Video review necessary after bad calls continue
A ground ball hit by the Tigers’ Brett Pill glanced off Twins closer Bong Jung-keun’s glove and rolled toward second.
Bong grabbed the ball and successfully threw it to first, diving onto the field to make the catch. First-base umpire Lee Gye-seong called an out, ending the game without a change in the score. Tigers’ manager Sun Dong-yeol complained about the call, but it wasn’t overturned.
But a video replay on a cable television station that aired the game proved that the final call was wrong.
The replay showed that first baseman Kim Yong-eui’s right foot was not touching first base when he caught the ball thrown by Bong, meaning the Tigers should have had another chance to score with the bases loaded. Manager Sun told reporters the next day that the Korea Baseball Organization should expand its use of video review, which is only limited to potential home-run calls.
The issue is snowballing as frustration over Friday’s game has combined with wrong calls made in past seasons.
Baseball insiders insist the KBO expand video review like Major League Baseball did this season to include many types of plays. In the MLB, up until April 14, calls by umpires were confirmed in 33 of 89 challenges and overturned in 30, according to the league. The other calls were kept because of unclear evidence.
Some say the bad calls are just a part of the game and that expanding video review would harm umpires’ influence on the field. Others say video review is necessary to give fans a higher quality of baseball.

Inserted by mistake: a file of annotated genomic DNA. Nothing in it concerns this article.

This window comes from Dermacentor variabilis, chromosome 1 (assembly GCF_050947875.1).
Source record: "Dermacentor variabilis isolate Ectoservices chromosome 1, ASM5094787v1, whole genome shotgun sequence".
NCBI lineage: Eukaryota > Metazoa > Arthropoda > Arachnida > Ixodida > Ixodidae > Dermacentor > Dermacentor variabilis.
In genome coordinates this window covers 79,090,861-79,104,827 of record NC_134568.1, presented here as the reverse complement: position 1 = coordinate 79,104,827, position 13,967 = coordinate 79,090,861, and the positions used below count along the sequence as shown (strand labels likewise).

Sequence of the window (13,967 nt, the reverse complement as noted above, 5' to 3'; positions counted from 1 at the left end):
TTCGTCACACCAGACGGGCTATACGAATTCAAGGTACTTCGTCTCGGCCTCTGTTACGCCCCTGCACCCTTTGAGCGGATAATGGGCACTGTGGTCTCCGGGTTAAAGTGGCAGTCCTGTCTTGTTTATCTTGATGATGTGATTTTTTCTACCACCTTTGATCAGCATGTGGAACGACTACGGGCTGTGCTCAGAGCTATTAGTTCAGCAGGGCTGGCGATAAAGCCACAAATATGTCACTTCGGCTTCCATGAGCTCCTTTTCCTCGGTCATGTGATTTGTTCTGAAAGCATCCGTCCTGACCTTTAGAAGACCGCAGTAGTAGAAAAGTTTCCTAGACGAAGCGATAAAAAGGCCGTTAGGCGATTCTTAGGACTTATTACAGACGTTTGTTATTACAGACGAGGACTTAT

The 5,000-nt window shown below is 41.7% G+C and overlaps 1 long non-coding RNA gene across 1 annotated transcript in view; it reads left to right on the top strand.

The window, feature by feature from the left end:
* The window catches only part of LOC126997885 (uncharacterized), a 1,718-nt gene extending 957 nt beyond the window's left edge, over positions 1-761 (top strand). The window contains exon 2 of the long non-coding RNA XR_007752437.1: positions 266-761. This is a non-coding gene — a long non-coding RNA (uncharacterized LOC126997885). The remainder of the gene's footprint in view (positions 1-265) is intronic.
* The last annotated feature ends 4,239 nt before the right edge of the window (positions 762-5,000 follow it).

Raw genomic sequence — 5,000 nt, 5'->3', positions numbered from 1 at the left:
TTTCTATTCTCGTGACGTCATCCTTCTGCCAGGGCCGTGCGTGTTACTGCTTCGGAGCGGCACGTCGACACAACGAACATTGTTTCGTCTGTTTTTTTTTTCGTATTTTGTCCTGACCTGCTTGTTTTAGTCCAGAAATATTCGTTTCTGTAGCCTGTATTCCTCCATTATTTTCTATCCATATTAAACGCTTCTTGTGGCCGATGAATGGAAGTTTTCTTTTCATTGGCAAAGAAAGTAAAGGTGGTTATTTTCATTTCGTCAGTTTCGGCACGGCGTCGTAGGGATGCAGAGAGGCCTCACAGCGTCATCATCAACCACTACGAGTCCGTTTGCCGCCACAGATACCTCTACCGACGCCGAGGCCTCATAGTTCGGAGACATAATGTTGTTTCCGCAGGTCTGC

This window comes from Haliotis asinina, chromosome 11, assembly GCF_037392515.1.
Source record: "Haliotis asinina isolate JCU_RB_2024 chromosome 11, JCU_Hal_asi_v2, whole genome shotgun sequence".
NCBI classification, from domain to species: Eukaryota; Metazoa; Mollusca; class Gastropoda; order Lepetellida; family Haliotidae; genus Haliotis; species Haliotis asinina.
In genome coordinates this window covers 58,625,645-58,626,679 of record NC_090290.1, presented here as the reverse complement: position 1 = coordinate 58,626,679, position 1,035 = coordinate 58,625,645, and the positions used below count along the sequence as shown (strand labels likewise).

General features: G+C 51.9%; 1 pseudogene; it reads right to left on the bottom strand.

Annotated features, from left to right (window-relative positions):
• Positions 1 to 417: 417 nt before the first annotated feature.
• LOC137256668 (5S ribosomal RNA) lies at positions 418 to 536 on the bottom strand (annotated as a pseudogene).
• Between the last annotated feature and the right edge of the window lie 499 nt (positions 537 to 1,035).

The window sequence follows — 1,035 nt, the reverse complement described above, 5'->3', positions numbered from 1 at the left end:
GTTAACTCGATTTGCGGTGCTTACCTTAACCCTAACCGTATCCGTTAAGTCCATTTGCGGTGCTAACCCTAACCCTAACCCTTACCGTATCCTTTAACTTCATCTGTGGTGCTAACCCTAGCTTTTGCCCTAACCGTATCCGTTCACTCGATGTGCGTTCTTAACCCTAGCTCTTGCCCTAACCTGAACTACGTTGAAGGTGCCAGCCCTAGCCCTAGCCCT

In recent seasons, baseball fans and teams have come to seriously distrust umpires after a series of wrong calls were made. The KBO has been trying to improve the skills of its umpires, sometimes by punishing them and sometimes by teaching, but it hasn’t been enough. In the meantime, sports broadcasting technology has advanced.
Dozens of high-definition cameras are installed all over ballparks, and cable networks are providing slow-motion pictures that break a second of play into more than 10 separate shots in real time.
Team managers seem ready to accept a change. “I think allowing one or two video reviews per game will be fine,” manager Song Il-soo of the Doosan Bears said.
“I understand what KBO and umpires worry about,” manager Kim Kyung-moon of the NC Dinos said. “But I think it will actually help them make more right calls. It would be hard to make an adjustment in the middle of the season, but we should consider expanding it next season.”
People worry that umpires will lose their influence, but fans will not trust an umpire anyway if they see clearly on TV that he has made a bad call.
Whenever umpires are criticized for making wrong calls, it puts pressure on them not to make a mistake in the next game. But it is more rational to correct a mistake immediately.
Friday’s game between the Tigers and the Twins was just a regular season game, but what if it had been Game 7 of the Korean Series? Professional baseball started in 1982 when there were no high-definition cameras and the term “information technology” didn’t even exist, but now baseball is surrounded by devices that enable people to watch baseball in real time from anywhere, including subways and coffee shops.
Fans want to see umpires make the right call instead of standing in front of a group of reporters reading a written apology for their mistakes.
BY KWON SANG-SOO [firstname.lastname@example.org]